filling in the gaps #4

Filling In The Gaps is an ongoing series of blog posts I’m working on, where I’m listening through all the music from CDs I’ve purchased over the years that, up until this point, I’d never actually listened to. If this is the first entry in this series that you’ve come across, please click here to catch up on the past entries. Enjoy!

Feb 12, 2018

He Is Legend – I Am Hollywood (2004)
Oof, this was bad. Emo-drenched metalcore with trite lyrics (at best), this is like a cringey trip backwards into my most horrifically awkward high school moments. What’s worse is that I bought this in my college days — if anything positive can be said it’s that I didn’t actually listen to it until now, when I had to. I suppose it’s not up to me to judge what does and doesn’t speak to people, but I just find it hard to understand how people past a certain age can relate to this kind of stuff. Of course, then I remember that I, like, really enjoy Korean music aimed at 14-year-old girls, so maybe I should just shut up. — 1.5/5.0

Hootie & The Blowfish – Cracked Rear View (1994)1-hootie
A few observations:

(1) Anyone who owns any CDs has this one, it’s basically required to be considered a music connoisseur, like needing to own a license in order to drive or something.
(2) It’s very ’90s. This shouldn’t be surprising to anyone who hasn’t heard it but it’s worth pointing out again.
(3) It’s actually pretty good, and I would accept it as one response to the challenge, “Give me three reasons Pearl Jam wasn’t a bad idea.”*

Not something I’m going to be throwing on regularly, but there are some pretty standout tracks here — “Hannah Jane”, “Let Her Cry”, and “Goodbye” to name a few. This is a really likable album all-around. — 3.5/5.0

*I don’t actually dislike Pearl Jam all that much, but most alternative/grunge that derived from them is just not my thing…which should be obvious by this point if you’ve been following these posts.

Hot Chip – Made In The Dark (2008)
So this is basically Hissing Fauna Are You The Destroyer?-lite, and that’s an album that IMO has not aged particularly gracefully. This is also an album that is BAM MID-2000s INDIETRONICA in a really unappealing way. I don’t know, if I had first heard it when it was originally released, I might feel differently, but now, in 2018, this album is just really middle-of-the-road artsy indie pop that leaves a somewhat sour taste in my mouth. Nothing stands out, and there’s nothing here that would cause me to bypass Hissing Fauna so its existence seems kind of pointless for someone like me. — 3.0/5.0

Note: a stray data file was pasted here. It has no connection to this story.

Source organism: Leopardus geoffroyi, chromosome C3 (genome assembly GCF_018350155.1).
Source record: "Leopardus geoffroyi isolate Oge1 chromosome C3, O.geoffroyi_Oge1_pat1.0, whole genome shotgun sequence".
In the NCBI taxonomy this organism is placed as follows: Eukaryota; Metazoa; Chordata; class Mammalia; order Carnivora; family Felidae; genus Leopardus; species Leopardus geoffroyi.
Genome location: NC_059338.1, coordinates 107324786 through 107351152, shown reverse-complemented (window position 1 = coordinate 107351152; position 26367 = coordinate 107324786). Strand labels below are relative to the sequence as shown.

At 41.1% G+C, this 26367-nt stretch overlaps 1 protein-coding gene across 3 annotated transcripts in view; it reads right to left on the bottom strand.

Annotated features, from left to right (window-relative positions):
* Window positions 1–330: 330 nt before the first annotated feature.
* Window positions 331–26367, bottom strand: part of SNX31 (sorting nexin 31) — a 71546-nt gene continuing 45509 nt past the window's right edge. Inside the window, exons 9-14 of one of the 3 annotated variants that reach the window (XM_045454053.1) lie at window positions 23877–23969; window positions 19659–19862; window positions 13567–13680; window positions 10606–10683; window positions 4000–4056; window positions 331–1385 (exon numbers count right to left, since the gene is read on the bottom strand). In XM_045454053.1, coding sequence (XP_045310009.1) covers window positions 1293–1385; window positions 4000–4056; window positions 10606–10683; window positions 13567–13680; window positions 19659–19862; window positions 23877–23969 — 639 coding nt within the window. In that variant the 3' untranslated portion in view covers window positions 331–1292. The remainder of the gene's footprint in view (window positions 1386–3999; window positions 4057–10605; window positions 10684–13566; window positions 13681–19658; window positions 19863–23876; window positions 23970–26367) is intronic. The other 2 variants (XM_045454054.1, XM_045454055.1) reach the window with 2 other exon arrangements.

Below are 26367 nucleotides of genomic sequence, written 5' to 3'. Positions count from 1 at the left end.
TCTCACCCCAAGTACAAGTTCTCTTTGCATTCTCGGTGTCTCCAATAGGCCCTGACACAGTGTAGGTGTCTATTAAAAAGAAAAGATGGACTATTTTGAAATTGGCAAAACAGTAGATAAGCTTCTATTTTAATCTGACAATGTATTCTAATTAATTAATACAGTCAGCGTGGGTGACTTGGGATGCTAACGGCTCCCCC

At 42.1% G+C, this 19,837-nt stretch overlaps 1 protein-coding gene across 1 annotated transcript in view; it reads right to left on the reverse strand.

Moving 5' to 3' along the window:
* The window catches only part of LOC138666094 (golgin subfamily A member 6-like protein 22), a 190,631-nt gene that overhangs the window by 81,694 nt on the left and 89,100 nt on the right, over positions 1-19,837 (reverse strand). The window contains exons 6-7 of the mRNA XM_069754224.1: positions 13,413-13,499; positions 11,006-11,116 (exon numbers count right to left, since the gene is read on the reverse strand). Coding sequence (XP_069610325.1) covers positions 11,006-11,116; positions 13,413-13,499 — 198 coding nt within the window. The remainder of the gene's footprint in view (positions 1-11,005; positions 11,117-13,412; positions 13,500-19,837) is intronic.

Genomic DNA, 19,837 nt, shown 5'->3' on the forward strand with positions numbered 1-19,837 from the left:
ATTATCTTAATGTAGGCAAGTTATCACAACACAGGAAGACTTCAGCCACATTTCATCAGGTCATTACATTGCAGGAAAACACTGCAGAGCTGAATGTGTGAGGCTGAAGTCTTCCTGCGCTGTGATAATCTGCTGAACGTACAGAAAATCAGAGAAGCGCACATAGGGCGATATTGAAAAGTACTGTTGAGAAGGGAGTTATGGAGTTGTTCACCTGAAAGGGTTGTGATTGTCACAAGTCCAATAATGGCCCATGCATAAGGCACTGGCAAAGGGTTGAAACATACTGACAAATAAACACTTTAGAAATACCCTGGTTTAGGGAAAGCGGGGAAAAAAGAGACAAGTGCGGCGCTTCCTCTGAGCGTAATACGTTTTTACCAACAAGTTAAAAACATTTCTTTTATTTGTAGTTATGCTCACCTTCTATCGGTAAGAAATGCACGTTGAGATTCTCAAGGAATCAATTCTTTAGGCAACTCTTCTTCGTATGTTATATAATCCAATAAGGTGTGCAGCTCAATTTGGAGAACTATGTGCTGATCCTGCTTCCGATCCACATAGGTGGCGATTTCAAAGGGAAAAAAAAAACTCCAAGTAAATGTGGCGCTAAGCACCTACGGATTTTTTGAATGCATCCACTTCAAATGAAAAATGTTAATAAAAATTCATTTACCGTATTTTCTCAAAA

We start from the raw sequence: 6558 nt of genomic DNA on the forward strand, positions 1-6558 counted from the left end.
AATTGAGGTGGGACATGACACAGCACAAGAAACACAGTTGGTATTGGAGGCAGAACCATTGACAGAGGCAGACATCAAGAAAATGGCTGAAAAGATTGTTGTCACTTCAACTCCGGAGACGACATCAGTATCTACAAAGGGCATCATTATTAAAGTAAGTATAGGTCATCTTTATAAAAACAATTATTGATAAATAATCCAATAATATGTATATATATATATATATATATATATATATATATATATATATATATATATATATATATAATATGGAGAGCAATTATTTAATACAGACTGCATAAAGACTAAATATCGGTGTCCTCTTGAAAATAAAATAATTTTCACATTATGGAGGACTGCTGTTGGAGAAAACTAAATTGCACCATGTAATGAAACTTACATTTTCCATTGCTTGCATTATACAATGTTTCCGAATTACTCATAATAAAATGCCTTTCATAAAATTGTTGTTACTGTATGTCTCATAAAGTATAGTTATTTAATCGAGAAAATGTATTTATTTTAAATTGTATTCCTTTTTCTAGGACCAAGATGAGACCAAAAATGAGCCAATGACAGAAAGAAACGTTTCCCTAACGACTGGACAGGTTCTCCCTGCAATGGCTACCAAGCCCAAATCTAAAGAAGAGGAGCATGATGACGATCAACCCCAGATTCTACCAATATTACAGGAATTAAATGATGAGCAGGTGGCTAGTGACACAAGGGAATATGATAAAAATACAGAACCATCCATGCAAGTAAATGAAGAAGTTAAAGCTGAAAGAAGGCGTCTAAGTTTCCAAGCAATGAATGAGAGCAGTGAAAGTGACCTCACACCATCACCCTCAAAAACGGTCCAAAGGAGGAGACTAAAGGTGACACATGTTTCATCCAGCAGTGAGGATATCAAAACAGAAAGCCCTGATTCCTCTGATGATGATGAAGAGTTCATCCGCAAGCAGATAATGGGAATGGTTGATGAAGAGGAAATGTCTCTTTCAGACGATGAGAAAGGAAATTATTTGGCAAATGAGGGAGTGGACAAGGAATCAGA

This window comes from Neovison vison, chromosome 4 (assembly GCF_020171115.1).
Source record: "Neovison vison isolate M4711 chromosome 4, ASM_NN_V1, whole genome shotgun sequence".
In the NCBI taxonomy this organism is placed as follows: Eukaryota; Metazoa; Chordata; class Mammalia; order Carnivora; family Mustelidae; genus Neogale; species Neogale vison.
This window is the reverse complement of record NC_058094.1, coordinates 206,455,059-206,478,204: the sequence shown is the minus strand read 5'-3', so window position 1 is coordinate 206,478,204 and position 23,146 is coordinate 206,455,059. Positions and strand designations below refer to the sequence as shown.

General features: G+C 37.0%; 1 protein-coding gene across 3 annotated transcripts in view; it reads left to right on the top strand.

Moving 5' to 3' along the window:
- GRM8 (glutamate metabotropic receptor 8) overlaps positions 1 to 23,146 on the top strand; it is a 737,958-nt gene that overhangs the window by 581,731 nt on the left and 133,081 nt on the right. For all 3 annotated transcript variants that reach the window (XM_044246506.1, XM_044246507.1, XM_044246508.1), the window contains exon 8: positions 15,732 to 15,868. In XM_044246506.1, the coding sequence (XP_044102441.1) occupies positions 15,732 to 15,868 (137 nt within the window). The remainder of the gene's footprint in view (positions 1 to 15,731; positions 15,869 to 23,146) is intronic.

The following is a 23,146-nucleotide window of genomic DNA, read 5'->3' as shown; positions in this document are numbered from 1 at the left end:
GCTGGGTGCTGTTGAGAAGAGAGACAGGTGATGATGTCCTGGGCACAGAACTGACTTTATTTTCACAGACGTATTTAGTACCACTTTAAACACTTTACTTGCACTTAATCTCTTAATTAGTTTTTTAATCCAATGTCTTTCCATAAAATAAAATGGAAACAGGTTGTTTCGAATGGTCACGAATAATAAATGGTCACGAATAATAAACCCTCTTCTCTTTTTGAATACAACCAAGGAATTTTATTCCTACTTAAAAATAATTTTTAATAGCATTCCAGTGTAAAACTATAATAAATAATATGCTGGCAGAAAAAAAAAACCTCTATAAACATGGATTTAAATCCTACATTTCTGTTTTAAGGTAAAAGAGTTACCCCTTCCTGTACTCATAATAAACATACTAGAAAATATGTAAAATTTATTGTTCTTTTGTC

Feb 13, 2018

Hot Chip – One Life Stand (2010)
ANDY BELL. That’s who the singer reminds me of. Wait, no — totally Kevin Barnes. Err…I don’t know I guess! These guys switch between Erasure and Of Montreal on a fricking dime, it’s crazy. It’s also slightly better than Made In The Dark, though it still retains a really distinct sound that I associate with bands like Animal Collective and their ilk — pop-influenced artsy-fartsy indie dance that college me was in love with but that almost-30-me just kinda finds somewhat pretentious and dull. That isn’t to say this album doesn’t have some good cuts — “I Feel Better” and “Alley Cats” really stand out — but overall it’s not something I’ll probably be returning to very often. — 3.5/5.0

2-humHum – Downward is Heavenward (1998)
This is an album to keep on the backburner, for sure, and I probably did it a huge disservice by being distracted while listening to it — the sci-fi lyrics and imagery that I caught here and there were really cool and hinted at big ideas and narrative that I was unable to fully explore. The overall ’90s shoegazey sound didn’t do a whole lot for me, but I think this might be one of those exceptional albums that requires some time and dedication to really get into, and I can see myself doing just that in the future. And “Apollo” — holy crap, I’ll be coming back to this album if only for that song. — 3.5/5.0

I Mother Earth – Scenery and Fish (1996)
The band name, the album title, and the album art all pointed to grunge crap that I was sure to hate so I’m not sure what led me to purchase this in the first place — I think it was based off of the recommendation of a friend but I can’t remember for certain. All I know is that I got exactly what I expected and the 50+ minutes it took me to listen through this were probably the low point of my day. This is the kind of stuff I was talking about with my Pearl Jam comment earlier. — 1.0/5.0

Mar 5, 2018

Interpol – Antics (2004)